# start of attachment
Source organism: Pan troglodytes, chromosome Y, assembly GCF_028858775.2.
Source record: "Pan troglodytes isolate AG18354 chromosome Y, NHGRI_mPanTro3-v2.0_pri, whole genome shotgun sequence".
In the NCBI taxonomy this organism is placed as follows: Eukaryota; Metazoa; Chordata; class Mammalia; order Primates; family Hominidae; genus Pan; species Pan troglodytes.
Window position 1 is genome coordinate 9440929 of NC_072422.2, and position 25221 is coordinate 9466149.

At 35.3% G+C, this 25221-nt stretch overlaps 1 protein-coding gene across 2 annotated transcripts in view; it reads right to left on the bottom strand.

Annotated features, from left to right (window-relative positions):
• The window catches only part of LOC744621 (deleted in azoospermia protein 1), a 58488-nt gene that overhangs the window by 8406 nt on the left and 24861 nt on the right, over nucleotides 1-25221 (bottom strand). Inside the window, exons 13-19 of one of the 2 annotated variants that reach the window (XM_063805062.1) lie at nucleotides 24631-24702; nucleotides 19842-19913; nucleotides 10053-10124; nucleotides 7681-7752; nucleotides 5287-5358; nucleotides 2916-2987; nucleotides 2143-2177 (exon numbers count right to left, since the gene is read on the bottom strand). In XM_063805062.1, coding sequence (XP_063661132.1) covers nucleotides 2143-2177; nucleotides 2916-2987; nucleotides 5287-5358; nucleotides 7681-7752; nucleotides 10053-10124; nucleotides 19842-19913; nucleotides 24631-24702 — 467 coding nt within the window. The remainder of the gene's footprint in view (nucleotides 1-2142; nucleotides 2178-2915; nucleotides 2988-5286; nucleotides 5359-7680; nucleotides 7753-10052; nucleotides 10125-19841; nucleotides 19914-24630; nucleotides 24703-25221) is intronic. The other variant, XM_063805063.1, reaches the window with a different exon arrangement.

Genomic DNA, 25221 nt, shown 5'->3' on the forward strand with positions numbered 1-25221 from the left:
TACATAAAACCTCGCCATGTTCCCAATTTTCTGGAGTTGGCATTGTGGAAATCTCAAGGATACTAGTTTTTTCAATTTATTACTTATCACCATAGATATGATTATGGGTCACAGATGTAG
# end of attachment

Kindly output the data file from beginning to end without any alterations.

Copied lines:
Source organism: Pan troglodytes, chromosome Y, assembly GCF_028858775.2.
Source record: "Pan troglodytes isolate AG18354 chromosome Y, NHGRI_mPanTro3-v2.0_pri, whole genome shotgun sequence".
In the NCBI taxonomy this organism is placed as follows: Eukaryota; Metazoa; Chordata; class Mammalia; order Primates; family Hominidae; genus Pan; species Pan troglodytes.
Window position 1 is genome coordinate 9440929 of NC_072422.2, and position 25221 is coordinate 9466149.

At 35.3% G+C, this 25221-nt stretch overlaps 1 protein-coding gene across 2 annotated transcripts in view; it reads right to left on the bottom strand.

Annotated features, from left to right (window-relative positions):
• The window catches only part of LOC744621 (deleted in azoospermia protein 1), a 58488-nt gene that overhangs the window by 8406 nt on the left and 24861 nt on the right, over nucleotides 1-25221 (bottom strand). Inside the window, exons 13-19 of one of the 2 annotated variants that reach the window (XM_063805062.1) lie at nucleotides 24631-24702; nucleotides 19842-19913; nucleotides 10053-10124; nucleotides 7681-7752; nucleotides 5287-5358; nucleotides 2916-2987; nucleotides 2143-2177 (exon numbers count right to left, since the gene is read on the bottom strand). In XM_063805062.1, coding sequence (XP_063661132.1) covers nucleotides 2143-2177; nucleotides 2916-2987; nucleotides 5287-5358; nucleotides 7681-7752; nucleotides 10053-10124; nucleotides 19842-19913; nucleotides 24631-24702 — 467 coding nt within the window. The remainder of the gene's footprint in view (nucleotides 1-2142; nucleotides 2178-2915; nucleotides 2988-5286; nucleotides 5359-7680; nucleotides 7753-10052; nucleotides 10125-19841; nucleotides 19914-24630; nucleotides 24703-25221) is intronic. The other variant, XM_063805063.1, reaches the window with a different exon arrangement.

Genomic DNA, 25221 nt, shown 5'->3' on the forward strand with positions numbered 1-25221 from the left:
TACATAAAACCTCGCCATGTTCCCAATTTTCTGGAGTTGGCATTGTGGAAATCTCAAGGATACTAGTTTTTTCAATTTATTACTTATCACCATAGATATGATTATGGGTCACAGATGTAG